“You definitely form bonds with them because they understand the lifestyle and they understand that you’re by yourself when the guys are on the road,” said Lory. “And God forbid if there’s an emergency, those are the people you’re going to reach out to to help you. You create great, lasting relationships.”
“You have to have that community in order to survive and stay sane,” agreed Joanie.
Through OurBaseballLife, the women of MLB have banded together to share information that’ll make their lives easier. This symbiosis, along with the experience of enduring a difficult move, is what keeps Lory motivated to expand the website to cover all six major professional U.S. sports -- baseball, basketball, football, hockey, soccer and golf. Since Rick retired in 2013, she’s been ramping up operations to meet this goal.
Lory’s already recruited her friend Marcia, who she met when the two were Dolphins cheerleaders, to run OurFootballLife. On the soccer front, she’s picked up Krista Thorrington, wife of MLS Players’ Union rep John Thorrington, to run OurSoccerLife.
Krista had already seen the aforementioned baseball wives listserv through a friend whose husband played MLB and thought that MLS wives should have something similar. When the MLS Players’ Union approached Lory to help start OurSoccerLife, Krista jumped at the chance to build a real digital service.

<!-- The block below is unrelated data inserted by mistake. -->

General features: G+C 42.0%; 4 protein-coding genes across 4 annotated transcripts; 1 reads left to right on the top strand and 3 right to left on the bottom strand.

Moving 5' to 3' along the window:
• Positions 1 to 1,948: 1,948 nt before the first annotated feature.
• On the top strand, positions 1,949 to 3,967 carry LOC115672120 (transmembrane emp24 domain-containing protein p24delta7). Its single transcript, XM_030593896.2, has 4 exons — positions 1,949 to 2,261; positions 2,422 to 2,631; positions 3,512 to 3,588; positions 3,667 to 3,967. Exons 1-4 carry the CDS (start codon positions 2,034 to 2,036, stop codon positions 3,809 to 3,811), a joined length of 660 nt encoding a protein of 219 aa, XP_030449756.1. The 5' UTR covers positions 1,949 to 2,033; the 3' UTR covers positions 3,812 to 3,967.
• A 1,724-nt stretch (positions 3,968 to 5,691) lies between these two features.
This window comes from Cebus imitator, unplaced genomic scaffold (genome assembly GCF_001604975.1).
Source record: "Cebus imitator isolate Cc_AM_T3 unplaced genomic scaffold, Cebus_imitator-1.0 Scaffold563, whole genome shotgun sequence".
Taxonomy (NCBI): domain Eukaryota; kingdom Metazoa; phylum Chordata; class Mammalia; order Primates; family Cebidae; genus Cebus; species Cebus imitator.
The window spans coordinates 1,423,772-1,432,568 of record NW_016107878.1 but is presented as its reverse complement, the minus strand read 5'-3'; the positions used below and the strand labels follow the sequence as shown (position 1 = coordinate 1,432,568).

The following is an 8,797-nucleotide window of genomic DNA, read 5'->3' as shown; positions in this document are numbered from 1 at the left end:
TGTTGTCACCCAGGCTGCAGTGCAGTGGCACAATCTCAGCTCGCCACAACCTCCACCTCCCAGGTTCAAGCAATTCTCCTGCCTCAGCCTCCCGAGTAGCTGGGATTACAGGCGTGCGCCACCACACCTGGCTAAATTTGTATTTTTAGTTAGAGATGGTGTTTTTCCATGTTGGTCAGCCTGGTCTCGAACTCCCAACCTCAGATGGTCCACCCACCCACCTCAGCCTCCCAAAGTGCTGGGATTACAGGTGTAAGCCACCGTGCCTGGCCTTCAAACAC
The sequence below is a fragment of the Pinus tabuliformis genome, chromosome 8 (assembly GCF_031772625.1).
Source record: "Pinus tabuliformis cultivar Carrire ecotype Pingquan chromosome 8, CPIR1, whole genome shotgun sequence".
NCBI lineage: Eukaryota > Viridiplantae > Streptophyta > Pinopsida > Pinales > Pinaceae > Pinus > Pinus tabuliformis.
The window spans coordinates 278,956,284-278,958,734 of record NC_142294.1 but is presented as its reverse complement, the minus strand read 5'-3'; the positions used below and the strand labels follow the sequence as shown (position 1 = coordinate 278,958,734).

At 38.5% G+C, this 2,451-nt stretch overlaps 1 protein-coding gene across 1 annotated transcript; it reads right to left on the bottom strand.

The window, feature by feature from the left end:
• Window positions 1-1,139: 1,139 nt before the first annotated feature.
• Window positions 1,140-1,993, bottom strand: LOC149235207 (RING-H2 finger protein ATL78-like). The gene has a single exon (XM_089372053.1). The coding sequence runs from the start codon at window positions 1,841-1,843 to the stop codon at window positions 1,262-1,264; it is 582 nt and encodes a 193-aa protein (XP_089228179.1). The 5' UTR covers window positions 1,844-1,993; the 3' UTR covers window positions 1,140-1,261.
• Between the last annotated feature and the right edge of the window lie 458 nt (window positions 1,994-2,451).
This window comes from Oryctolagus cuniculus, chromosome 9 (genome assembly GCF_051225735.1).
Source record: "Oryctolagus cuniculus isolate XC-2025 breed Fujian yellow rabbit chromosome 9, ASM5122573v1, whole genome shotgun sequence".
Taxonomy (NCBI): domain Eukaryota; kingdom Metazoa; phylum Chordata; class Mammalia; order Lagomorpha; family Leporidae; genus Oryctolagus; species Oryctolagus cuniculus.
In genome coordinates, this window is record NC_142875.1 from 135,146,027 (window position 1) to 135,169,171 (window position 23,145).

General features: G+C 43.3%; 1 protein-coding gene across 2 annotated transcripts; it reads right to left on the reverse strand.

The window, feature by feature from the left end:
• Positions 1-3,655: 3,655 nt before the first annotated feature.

“It’s what keeps driving me -- knowing that there’s so much of a need,” Lory said of her expansion plans. Eventually, she’d like to see an entire network of “OurLife” sites sharing and discussing the same resources and information.
With OurFootballLife and OurSoccerLife currently in “soft launch” stages and OurBaseballLife approaching 600 members (by comparison, there are over 800 active MLB players), Lory is hoping to secure outside investment to boost growth after five years of bankrolling everything with her own money.
Lory also wants to make sure that single professional athletes -- not just the guys who have the companionship of a significant other -- are getting online and helping themselves.
“It’s geared towards everybody, not just to spouses. I want to make sure it’s available for anybody who plays professionally," she said, adding that the unpredictability of the Internet may open up unseen avenues for her fledging business. "Who knows what things will evolve into down the road?"